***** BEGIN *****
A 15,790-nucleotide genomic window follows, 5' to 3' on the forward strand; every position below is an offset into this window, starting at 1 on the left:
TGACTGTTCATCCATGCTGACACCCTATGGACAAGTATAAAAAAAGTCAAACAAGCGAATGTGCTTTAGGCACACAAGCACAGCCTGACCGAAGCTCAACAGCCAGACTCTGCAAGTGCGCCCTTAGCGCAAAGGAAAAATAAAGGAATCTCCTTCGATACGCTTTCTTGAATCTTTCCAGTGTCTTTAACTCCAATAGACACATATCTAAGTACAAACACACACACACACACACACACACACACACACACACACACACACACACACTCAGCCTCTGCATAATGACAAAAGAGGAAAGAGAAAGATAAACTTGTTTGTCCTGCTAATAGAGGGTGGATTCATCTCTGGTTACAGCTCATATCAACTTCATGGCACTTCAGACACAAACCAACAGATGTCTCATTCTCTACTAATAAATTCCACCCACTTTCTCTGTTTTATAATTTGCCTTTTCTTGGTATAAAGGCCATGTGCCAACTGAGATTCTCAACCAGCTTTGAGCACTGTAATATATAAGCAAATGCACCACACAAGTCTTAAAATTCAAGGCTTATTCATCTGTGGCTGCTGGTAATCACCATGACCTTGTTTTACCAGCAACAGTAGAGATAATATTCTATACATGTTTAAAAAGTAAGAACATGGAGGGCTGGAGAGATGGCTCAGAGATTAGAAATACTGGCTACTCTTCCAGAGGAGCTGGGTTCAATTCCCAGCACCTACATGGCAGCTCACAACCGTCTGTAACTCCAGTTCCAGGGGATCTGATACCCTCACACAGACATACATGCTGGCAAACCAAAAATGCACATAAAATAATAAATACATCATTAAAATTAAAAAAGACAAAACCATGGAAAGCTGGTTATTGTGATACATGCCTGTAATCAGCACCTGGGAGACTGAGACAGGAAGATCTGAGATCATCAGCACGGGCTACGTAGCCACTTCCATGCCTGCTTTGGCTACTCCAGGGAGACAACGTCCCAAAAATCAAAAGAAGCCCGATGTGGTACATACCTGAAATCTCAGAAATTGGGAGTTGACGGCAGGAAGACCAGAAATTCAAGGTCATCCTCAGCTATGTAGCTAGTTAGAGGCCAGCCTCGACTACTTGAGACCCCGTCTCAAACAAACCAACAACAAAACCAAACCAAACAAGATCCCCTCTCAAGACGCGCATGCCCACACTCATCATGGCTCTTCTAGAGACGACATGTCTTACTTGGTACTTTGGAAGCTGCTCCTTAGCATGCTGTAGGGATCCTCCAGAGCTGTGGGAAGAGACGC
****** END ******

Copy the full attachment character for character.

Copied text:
A 15,790-nucleotide genomic window follows, 5' to 3' on the forward strand; every position below is an offset into this window, starting at 1 on the left:
TGACTGTTCATCCATGCTGACACCCTATGGACAAGTATAAAAAAAGTCAAACAAGCGAATGTGCTTTAGGCACACAAGCACAGCCTGACCGAAGCTCAACAGCCAGACTCTGCAAGTGCGCCCTTAGCGCAAAGGAAAAATAAAGGAATCTCCTTCGATACGCTTTCTTGAATCTTTCCAGTGTCTTTAACTCCAATAGACACATATCTAAGTACAAACACACACACACACACACACACACACACACACACACACACACACACACACTCAGCCTCTGCATAATGACAAAAGAGGAAAGAGAAAGATAAACTTGTTTGTCCTGCTAATAGAGGGTGGATTCATCTCTGGTTACAGCTCATATCAACTTCATGGCACTTCAGACACAAACCAACAGATGTCTCATTCTCTACTAATAAATTCCACCCACTTTCTCTGTTTTATAATTTGCCTTTTCTTGGTATAAAGGCCATGTGCCAACTGAGATTCTCAACCAGCTTTGAGCACTGTAATATATAAGCAAATGCACCACACAAGTCTTAAAATTCAAGGCTTATTCATCTGTGGCTGCTGGTAATCACCATGACCTTGTTTTACCAGCAACAGTAGAGATAATATTCTATACATGTTTAAAAAGTAAGAACATGGAGGGCTGGAGAGATGGCTCAGAGATTAGAAATACTGGCTACTCTTCCAGAGGAGCTGGGTTCAATTCCCAGCACCTACATGGCAGCTCACAACCGTCTGTAACTCCAGTTCCAGGGGATCTGATACCCTCACACAGACATACATGCTGGCAAACCAAAAATGCACATAAAATAATAAATACATCATTAAAATTAAAAAAGACAAAACCATGGAAAGCTGGTTATTGTGATACATGCCTGTAATCAGCACCTGGGAGACTGAGACAGGAAGATCTGAGATCATCAGCACGGGCTACGTAGCCACTTCCATGCCTGCTTTGGCTACTCCAGGGAGACAACGTCCCAAAAATCAAAAGAAGCCCGATGTGGTACATACCTGAAATCTCAGAAATTGGGAGTTGACGGCAGGAAGACCAGAAATTCAAGGTCATCCTCAGCTATGTAGCTAGTTAGAGGCCAGCCTCGACTACTTGAGACCCCGTCTCAAACAAACCAACAACAAAACCAAACCAAACAAGATCCCCTCTCAAGACGCGCATGCCCACACTCATCATGGCTCTTCTAGAGACGACATGTCTTACTTGGTACTTTGGAAGCTGCTCCTTAGCATGCTGTAGGGATCCTCCAGAGCTGTGGGAAGAGACGC